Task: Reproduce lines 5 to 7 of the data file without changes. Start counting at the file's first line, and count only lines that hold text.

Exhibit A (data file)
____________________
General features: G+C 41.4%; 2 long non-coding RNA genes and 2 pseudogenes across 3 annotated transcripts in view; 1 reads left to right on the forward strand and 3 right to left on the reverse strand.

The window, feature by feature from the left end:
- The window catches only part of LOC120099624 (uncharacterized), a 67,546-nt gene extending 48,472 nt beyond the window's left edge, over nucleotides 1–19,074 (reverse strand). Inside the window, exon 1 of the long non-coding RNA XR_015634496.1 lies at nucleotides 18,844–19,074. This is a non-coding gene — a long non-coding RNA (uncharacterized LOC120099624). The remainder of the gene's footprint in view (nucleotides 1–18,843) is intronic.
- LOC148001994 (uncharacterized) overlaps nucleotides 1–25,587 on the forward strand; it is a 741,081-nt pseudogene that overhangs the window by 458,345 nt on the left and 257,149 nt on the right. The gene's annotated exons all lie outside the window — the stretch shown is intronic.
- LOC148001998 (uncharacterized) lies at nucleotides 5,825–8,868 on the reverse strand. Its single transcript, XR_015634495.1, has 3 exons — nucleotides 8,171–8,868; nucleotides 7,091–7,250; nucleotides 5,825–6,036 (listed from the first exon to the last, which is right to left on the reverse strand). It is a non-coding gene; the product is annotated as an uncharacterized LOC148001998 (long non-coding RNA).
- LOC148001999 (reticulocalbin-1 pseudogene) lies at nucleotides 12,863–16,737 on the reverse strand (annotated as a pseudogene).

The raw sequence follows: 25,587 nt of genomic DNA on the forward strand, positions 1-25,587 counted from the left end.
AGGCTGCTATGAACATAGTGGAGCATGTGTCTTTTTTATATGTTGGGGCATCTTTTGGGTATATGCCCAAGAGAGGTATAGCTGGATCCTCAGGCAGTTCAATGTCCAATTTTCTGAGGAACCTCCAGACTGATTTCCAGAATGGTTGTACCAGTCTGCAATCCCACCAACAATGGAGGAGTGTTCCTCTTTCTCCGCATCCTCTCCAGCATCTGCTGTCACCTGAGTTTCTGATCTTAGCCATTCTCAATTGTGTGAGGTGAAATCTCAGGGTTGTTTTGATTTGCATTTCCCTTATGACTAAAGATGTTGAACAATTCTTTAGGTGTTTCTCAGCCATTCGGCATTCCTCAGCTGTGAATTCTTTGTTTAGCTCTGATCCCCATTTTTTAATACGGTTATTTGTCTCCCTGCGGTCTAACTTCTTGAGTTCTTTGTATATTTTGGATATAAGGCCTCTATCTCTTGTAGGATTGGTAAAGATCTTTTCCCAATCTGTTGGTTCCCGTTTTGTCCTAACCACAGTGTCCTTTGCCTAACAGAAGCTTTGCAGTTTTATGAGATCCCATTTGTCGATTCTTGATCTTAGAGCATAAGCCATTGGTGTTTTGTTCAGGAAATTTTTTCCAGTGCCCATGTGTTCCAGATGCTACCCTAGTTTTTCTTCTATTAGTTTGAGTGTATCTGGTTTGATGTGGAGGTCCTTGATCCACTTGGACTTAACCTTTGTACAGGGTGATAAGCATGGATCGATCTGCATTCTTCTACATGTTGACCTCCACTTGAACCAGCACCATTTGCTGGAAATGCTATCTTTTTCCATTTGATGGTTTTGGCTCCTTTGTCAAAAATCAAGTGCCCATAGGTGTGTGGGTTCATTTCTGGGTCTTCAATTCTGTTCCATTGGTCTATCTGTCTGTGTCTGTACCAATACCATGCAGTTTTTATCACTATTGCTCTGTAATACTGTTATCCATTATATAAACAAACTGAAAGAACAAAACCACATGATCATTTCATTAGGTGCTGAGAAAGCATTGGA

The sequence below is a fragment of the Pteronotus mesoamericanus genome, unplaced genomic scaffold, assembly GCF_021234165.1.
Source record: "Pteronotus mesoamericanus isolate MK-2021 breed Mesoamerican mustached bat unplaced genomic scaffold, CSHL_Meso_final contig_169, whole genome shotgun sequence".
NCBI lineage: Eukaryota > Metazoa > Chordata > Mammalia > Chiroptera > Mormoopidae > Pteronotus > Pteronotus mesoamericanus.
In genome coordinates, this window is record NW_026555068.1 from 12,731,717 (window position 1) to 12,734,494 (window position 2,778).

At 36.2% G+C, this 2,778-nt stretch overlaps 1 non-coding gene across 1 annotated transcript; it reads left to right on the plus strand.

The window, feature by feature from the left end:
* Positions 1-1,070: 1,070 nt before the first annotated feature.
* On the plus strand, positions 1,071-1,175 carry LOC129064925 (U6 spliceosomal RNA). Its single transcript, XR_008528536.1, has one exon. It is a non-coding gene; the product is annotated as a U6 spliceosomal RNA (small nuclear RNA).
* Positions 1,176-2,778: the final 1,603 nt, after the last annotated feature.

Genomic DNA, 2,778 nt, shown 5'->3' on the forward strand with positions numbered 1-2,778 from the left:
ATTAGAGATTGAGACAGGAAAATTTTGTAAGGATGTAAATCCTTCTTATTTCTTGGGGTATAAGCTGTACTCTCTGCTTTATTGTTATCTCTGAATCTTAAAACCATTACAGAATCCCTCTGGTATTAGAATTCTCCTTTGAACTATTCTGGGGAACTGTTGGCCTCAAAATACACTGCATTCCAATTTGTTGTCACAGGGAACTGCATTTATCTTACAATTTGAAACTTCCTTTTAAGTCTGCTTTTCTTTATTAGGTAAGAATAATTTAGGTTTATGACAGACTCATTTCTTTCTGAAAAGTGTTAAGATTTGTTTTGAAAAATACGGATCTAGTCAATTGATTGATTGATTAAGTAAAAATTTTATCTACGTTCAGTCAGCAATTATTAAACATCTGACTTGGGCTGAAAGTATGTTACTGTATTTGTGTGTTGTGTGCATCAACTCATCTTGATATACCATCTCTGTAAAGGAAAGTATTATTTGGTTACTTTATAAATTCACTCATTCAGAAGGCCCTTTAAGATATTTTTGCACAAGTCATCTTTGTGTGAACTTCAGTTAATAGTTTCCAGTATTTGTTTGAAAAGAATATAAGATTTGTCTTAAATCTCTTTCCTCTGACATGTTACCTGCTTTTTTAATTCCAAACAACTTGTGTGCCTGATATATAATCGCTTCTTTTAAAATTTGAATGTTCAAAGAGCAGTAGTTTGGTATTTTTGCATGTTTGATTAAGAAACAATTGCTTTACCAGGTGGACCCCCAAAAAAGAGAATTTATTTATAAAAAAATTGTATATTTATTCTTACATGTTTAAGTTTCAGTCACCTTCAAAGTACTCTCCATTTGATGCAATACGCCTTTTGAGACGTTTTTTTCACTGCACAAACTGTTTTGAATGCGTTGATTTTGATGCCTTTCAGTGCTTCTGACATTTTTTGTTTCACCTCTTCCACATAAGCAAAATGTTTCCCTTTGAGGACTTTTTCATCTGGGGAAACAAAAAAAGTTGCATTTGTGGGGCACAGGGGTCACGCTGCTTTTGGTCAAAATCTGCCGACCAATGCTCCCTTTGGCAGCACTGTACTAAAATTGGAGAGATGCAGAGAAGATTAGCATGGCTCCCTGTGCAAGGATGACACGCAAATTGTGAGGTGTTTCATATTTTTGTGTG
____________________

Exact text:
- LOC148001998 (uncharacterized) lies at nucleotides 5,825–8,868 on the reverse strand. Its single transcript, XR_015634495.1, has 3 exons — nucleotides 8,171–8,868; nucleotides 7,091–7,250; nucleotides 5,825–6,036 (listed from the first exon to the last, which is right to left on the reverse strand). It is a non-coding gene; the product is annotated as an uncharacterized LOC148001998 (long non-coding RNA).
- LOC148001999 (reticulocalbin-1 pseudogene) lies at nucleotides 12,863–16,737 on the reverse strand (annotated as a pseudogene).

The raw sequence follows: 25,587 nt of genomic DNA on the forward strand, positions 1-25,587 counted from the left end.